If you're a fan of the show already, you might actually have forgotten all of this given how long it's been for this season to arrive on DVD. This season was produced in 2004 and shown on Five the year after so it's taken two years for it to arrive on DVD. While the most ardent of fans will have bought the R1 long ago, the next rung down who've been waiting for this will probably have forgotten much of what happens in it and will relish the chance to watch this once again. For everyone else, The Shield is like nothing else, a show that's as violent as the British cop shows from the tail end of the seventies but at only thirteen episodes long, just the right length to allow stories to be carried throughout the season. The characters really do matter, its very well written and its perfectly capable of turning from being violent to funny to emotional within a single minute. A good example is Dutch finally snapping at Bellings after one too many humiliations and smacking him one, Vic betting on Dutch to win the fight and asking if this is one more slapfest he'll have to break up that day before Claudette comes out to remind them all that two of their own are dead. It's a moment that almost defines what's best about The Shield and all the better to watch it more than once to get everything out of it.

All that said, though, I have given up on The Shield and did so a couple of years back. Too often, it goes for the most shocking cases that it can and deals with them, thanks to Mackey and his Strike Team, in much the same manner that a bull might handle a shipment of Wedgewood. While other shows might concern themselves with the murder of a woman, The Shield will have the woman pregnant or a HIV-positive prostitute or a crack-addicted mother of twelve children born to twelve different fathers. Children are regularly abused by their friends or relatives while a crucial interrogation late on in the series nears its end with photographs being produced of a man's son being raped in prison, of what it was like to be a fat thirteen-year-old boy and listening to his father rape his six-year-old sister and, as Shane arrives, being subjected to a volley of racist abuse. The rape of Aceveda from a couple of years back lingers even into this season and it finds him running for office and trying to work out his problems via his own kind of therapy. This includes masturbating to a video of a real-life rape caught on CCTV and using a prostitute to live out his rape fantasies, including holding a gun to her head while he forces her to fellate him. There's child abuse in a foster home, a porno tape that starts a gang war and a woman opening the door to the police asking why they'd called just when she'd got a dick in her mouth. Good though it is, The Shield always left me feeling as though I needed a shower immediately after watching it. And thanks to Five currently showing the sixth season and being married to someone who'd happily leave me for Vic Mackey - though she's not so fond of Forrest Whittaker these days - The Shield (and some shots of whiskey) is now the ending of my working week.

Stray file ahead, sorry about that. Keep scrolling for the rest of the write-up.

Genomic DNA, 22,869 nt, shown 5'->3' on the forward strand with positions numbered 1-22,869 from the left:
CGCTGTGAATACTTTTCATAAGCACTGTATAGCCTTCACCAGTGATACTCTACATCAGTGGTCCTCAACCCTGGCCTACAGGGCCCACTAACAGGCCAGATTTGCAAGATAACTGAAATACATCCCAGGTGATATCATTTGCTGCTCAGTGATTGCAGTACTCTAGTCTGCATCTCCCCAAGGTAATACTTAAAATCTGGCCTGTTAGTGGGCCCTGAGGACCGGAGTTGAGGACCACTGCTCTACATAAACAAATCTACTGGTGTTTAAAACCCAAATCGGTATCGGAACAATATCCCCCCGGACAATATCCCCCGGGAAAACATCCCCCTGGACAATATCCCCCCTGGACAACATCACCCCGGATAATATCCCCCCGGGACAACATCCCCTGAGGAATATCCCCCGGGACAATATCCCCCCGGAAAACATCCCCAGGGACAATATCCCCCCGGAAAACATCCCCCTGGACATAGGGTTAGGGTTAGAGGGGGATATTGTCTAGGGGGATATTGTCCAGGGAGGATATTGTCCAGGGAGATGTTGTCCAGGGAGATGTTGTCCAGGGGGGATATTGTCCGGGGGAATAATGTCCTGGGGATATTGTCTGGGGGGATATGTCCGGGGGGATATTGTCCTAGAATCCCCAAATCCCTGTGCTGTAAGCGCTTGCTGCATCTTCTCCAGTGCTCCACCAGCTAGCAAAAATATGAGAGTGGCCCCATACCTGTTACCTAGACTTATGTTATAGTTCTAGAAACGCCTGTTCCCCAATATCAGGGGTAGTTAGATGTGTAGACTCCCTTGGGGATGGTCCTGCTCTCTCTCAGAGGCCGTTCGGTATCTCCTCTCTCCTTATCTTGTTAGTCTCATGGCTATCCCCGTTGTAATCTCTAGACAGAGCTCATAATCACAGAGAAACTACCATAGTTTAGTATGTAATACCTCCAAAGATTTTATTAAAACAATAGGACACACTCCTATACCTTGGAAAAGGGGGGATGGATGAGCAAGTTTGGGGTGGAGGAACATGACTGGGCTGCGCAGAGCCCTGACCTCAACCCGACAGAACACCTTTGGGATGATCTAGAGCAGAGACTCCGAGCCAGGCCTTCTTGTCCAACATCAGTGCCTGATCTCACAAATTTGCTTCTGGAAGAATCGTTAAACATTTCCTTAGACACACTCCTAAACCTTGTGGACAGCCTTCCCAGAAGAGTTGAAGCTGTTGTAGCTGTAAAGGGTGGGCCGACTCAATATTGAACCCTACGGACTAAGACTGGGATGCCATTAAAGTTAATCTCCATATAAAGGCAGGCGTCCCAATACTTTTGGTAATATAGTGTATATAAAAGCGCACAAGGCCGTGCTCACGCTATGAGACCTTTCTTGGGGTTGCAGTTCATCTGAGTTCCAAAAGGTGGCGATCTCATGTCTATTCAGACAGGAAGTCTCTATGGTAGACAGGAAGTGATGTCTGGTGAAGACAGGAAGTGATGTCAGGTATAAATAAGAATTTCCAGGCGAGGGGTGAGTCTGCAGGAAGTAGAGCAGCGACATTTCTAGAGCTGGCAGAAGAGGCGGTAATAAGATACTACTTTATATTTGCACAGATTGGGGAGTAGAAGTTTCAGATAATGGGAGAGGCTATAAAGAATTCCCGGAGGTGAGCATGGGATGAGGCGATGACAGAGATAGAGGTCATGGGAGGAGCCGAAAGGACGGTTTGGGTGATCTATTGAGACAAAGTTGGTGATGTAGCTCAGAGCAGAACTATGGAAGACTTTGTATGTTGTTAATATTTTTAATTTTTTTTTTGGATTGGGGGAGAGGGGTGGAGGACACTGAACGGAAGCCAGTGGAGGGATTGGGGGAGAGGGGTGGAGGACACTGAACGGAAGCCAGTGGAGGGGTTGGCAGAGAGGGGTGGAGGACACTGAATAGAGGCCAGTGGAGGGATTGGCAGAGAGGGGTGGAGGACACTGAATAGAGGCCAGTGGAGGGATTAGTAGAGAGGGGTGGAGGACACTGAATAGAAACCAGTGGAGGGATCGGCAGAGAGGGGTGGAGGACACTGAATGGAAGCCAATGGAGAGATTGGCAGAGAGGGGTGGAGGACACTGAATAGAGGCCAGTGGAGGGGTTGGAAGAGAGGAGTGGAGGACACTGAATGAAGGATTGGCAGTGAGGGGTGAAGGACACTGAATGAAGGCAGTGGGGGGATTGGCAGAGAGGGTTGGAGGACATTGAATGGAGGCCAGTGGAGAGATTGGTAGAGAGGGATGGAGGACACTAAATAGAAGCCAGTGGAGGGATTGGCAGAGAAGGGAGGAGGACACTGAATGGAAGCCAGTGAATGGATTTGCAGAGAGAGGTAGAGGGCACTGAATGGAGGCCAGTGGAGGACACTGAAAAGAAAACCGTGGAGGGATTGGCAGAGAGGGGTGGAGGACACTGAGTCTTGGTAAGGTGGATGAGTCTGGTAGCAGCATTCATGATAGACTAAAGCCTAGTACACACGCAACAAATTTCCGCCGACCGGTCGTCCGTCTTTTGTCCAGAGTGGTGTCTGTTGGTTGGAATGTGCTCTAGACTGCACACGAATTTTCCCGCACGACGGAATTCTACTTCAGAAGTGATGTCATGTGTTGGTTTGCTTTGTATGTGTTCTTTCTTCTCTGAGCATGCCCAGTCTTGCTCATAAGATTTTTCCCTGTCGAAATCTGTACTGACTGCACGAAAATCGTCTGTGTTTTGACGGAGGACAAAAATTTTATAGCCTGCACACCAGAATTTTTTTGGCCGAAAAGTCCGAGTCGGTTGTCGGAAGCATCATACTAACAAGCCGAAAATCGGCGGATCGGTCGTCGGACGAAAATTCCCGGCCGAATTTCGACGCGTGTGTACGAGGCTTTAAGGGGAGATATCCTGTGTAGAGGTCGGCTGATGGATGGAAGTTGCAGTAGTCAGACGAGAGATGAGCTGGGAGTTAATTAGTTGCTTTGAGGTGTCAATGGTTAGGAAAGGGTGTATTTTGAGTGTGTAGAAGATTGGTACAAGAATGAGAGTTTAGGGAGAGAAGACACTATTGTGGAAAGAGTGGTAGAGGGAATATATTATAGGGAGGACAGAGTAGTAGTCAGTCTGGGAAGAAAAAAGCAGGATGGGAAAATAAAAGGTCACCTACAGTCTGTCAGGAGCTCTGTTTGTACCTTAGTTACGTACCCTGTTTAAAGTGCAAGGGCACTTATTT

However, that's my own issue with the show but there are a good many more reasons to watch it and why it will be remembered as a classic cop drama. Perhaps not over here where Five have buried it in a very late-night slot - although, to be fair, you can understand why - but certainly it's a more memorable show than many recent cop dramas, Law & Order and CSI amongst them. If you can stomach the almost endless child abuse, rape fantasies and Evil Shane, it's absolutely one of the finest dramas of recent years and this, a short, sharp season from between the Aceveda and Kavanaugh years, is one of its best.

Episode Guide

There are numerous spoilers in what follows. Anyone who plans on watching this season of The Shield for the first time on DVD would be best skipping this section and moving on with the next. To do so, follow this link to go forward to the next section, otherwise...